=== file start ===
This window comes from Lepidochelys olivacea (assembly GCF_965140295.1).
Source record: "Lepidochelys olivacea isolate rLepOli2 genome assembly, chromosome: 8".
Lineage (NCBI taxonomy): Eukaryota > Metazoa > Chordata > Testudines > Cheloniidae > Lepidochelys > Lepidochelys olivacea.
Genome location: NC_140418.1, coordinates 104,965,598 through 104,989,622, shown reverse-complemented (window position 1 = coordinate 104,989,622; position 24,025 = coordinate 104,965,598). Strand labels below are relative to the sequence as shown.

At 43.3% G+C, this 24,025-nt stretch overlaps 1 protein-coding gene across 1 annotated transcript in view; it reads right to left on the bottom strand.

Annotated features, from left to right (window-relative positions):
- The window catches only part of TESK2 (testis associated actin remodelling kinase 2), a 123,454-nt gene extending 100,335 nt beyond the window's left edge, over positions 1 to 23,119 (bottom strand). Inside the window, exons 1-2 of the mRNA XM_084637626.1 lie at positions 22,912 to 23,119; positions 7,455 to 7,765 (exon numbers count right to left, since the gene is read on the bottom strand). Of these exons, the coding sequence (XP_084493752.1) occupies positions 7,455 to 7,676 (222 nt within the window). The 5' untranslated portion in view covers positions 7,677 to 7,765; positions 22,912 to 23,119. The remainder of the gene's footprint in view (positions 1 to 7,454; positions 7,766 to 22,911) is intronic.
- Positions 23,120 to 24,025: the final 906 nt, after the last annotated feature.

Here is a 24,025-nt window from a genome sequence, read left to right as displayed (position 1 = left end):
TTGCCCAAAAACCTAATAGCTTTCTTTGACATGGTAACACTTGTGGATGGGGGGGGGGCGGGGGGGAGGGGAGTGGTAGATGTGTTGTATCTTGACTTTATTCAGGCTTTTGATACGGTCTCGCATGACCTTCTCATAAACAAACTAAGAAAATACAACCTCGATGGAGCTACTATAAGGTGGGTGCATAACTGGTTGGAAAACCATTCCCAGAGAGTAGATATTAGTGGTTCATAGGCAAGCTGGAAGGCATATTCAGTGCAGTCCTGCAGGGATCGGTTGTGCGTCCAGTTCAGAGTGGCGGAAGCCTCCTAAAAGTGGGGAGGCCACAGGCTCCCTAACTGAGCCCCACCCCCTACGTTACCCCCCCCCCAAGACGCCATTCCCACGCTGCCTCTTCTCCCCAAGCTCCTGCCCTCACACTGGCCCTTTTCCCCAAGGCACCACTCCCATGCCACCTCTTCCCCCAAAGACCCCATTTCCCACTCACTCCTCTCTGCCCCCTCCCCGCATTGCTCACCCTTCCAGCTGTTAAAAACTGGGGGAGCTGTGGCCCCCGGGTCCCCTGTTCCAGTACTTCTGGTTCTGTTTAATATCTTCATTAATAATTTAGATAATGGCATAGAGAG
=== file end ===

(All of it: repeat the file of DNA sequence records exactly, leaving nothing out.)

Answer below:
This window comes from Lepidochelys olivacea (assembly GCF_965140295.1).
Source record: "Lepidochelys olivacea isolate rLepOli2 genome assembly, chromosome: 8".
Lineage (NCBI taxonomy): Eukaryota > Metazoa > Chordata > Testudines > Cheloniidae > Lepidochelys > Lepidochelys olivacea.
Genome location: NC_140418.1, coordinates 104,965,598 through 104,989,622, shown reverse-complemented (window position 1 = coordinate 104,989,622; position 24,025 = coordinate 104,965,598). Strand labels below are relative to the sequence as shown.

At 43.3% G+C, this 24,025-nt stretch overlaps 1 protein-coding gene across 1 annotated transcript in view; it reads right to left on the bottom strand.

Annotated features, from left to right (window-relative positions):
- The window catches only part of TESK2 (testis associated actin remodelling kinase 2), a 123,454-nt gene extending 100,335 nt beyond the window's left edge, over positions 1 to 23,119 (bottom strand). Inside the window, exons 1-2 of the mRNA XM_084637626.1 lie at positions 22,912 to 23,119; positions 7,455 to 7,765 (exon numbers count right to left, since the gene is read on the bottom strand). Of these exons, the coding sequence (XP_084493752.1) occupies positions 7,455 to 7,676 (222 nt within the window). The 5' untranslated portion in view covers positions 7,677 to 7,765; positions 22,912 to 23,119. The remainder of the gene's footprint in view (positions 1 to 7,454; positions 7,766 to 22,911) is intronic.
- Positions 23,120 to 24,025: the final 906 nt, after the last annotated feature.

Here is a 24,025-nt window from a genome sequence, read left to right as displayed (position 1 = left end):
TTGCCCAAAAACCTAATAGCTTTCTTTGACATGGTAACACTTGTGGATGGGGGGGGGGCGGGGGGGAGGGGAGTGGTAGATGTGTTGTATCTTGACTTTATTCAGGCTTTTGATACGGTCTCGCATGACCTTCTCATAAACAAACTAAGAAAATACAACCTCGATGGAGCTACTATAAGGTGGGTGCATAACTGGTTGGAAAACCATTCCCAGAGAGTAGATATTAGTGGTTCATAGGCAAGCTGGAAGGCATATTCAGTGCAGTCCTGCAGGGATCGGTTGTGCGTCCAGTTCAGAGTGGCGGAAGCCTCCTAAAAGTGGGGAGGCCACAGGCTCCCTAACTGAGCCCCACCCCCTACGTTACCCCCCCCCCAAGACGCCATTCCCACGCTGCCTCTTCTCCCCAAGCTCCTGCCCTCACACTGGCCCTTTTCCCCAAGGCACCACTCCCATGCCACCTCTTCCCCCAAAGACCCCATTTCCCACTCACTCCTCTCTGCCCCCTCCCCGCATTGCTCACCCTTCCAGCTGTTAAAAACTGGGGGAGCTGTGGCCCCCGGGTCCCCTGTTCCAGTACTTCTGGTTCTGTTTAATATCTTCATTAATAATTTAGATAATGGCATAGAGAG